This question is always a stumper for me. I love the World Peace Cookie that’s on the cover. It’s not a new recipe for me, but it’s so fabulous that it never seems anything but wonderful. I love the Classic Jammers, a butter cookie with jam and streusel that I dreamed — literally — one night in Paris. I’m crazy about My Newest Chocolate Chip Cookies, and the Savory Old Bay, Pretzel and Cheese Cookies. And the Ginger-Molasses Cookies. And the Breakfast Biscotti. And, and, and. I knew I wouldn’t be able to answer this question.
How do you hope readers will use this book; what do you hope they take away?
I never think about how I hope readers will use my books; I only hope that they will. There’s nothing that touches me more than seeing a book with pages that show signs of wear and love. As for what I hope readers will take away from the book: a newfound or rediscovered joy in baking and sharing cookies. For me, nothing beats pulling a batch of cookies out of the oven and knowing that I made them and that I can share them and that they will make people happy. I want everyone to know this feeling.
What are some foods you can’t live without?
I probably could live without these foods, but I wouldn’t want to: chocolate (in just about any form, but preferably in a cookie or cake), bread, butter, cheese, rice, beans, grains (oh, just call it carbs), fruit, and New Haven-style pizza. Does wine count as food?
Would you rather dine out or cook at home?
What makes you think that this is a fair question? I love eating out and I love cooking at home. If pushed, I’d say cooking at home. I love the act of cooking and I adore having people around the table. My kind of cooking is what I think of as elbows-on-the-table cooking and the best night is one where there are lots of elbows on the table that stay there for a long time. Having family and friends chez us for a home-cooked meal means it’ll be an easy-going time with lots of good conversation. You can have evenings like this at a restaurant, but it’s guaranteed that dinner at home will always be this way. Having said that, I love going out for the adventure of it — it’s always inspiring to see what chefs are doing. And sometimes it’s just nice not to have to do the dishes.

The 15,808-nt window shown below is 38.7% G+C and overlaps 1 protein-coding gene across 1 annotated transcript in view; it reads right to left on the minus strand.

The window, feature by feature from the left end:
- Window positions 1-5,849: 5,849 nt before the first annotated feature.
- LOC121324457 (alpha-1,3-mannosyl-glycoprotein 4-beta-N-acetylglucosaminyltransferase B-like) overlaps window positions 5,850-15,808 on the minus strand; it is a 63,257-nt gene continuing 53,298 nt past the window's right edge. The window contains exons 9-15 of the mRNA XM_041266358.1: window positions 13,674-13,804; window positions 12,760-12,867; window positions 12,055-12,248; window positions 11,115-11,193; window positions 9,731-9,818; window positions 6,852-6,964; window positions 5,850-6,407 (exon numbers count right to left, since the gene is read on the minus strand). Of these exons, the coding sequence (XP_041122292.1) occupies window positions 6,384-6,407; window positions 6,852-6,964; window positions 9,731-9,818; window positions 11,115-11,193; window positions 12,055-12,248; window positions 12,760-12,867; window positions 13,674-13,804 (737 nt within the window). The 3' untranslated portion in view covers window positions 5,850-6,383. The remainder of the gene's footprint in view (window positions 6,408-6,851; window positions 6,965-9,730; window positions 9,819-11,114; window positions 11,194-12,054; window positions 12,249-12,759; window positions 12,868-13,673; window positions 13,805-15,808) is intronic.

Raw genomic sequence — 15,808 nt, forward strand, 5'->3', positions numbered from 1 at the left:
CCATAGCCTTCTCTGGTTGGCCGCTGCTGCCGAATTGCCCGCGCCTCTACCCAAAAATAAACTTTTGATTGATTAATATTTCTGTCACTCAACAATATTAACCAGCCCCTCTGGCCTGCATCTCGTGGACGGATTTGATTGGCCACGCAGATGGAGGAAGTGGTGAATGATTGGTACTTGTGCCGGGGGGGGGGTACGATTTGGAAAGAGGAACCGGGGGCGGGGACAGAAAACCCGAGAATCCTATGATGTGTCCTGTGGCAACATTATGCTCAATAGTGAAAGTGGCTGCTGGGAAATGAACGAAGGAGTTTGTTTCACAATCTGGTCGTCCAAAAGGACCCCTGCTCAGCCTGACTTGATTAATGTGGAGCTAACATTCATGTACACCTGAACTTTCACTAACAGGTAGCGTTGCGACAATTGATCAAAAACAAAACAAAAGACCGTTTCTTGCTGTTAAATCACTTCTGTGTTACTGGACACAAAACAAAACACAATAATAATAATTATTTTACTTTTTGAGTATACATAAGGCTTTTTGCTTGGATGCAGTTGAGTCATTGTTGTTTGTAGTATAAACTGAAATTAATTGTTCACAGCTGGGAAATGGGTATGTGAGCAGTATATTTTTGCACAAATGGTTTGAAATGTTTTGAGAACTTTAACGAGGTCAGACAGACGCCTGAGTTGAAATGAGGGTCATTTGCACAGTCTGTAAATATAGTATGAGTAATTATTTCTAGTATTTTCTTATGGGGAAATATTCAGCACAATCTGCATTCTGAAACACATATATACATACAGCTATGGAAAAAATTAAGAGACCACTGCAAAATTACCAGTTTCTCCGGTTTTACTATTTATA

What is your favorite go-to meal or drink?
My mother once said that I was lucky to marry a man who considered salad a meal. When it’s been a crazy day and there hasn’t been time to think about a meal — or to shop for one — the answer is salad. Usually something with rice, beans, or quinoa as the base, maybe some tuna and then it’s catch-as-catch-can. Surprisingly, it’s always good, probably because we’ve always got homemade bread (my husband’s, not mine) to go with it.
Is there any advice you’d give cooks who face hardship or defeat (like a kitchen fire or being fired, for example)?
The fire stuff sounds so familiar (insert smiley and winky faces). [Editor’s note: Dorie burned her parents’ kitchen down when she was 12, and she claims she didn’t cook again until she was married. She was also fired from a bakery (joke’s on them, though)]. My advice is to just keep going. Always say “yes” to new challenges, no matter how frightened you might be. It’s good advice in the kitchen and just as good in life.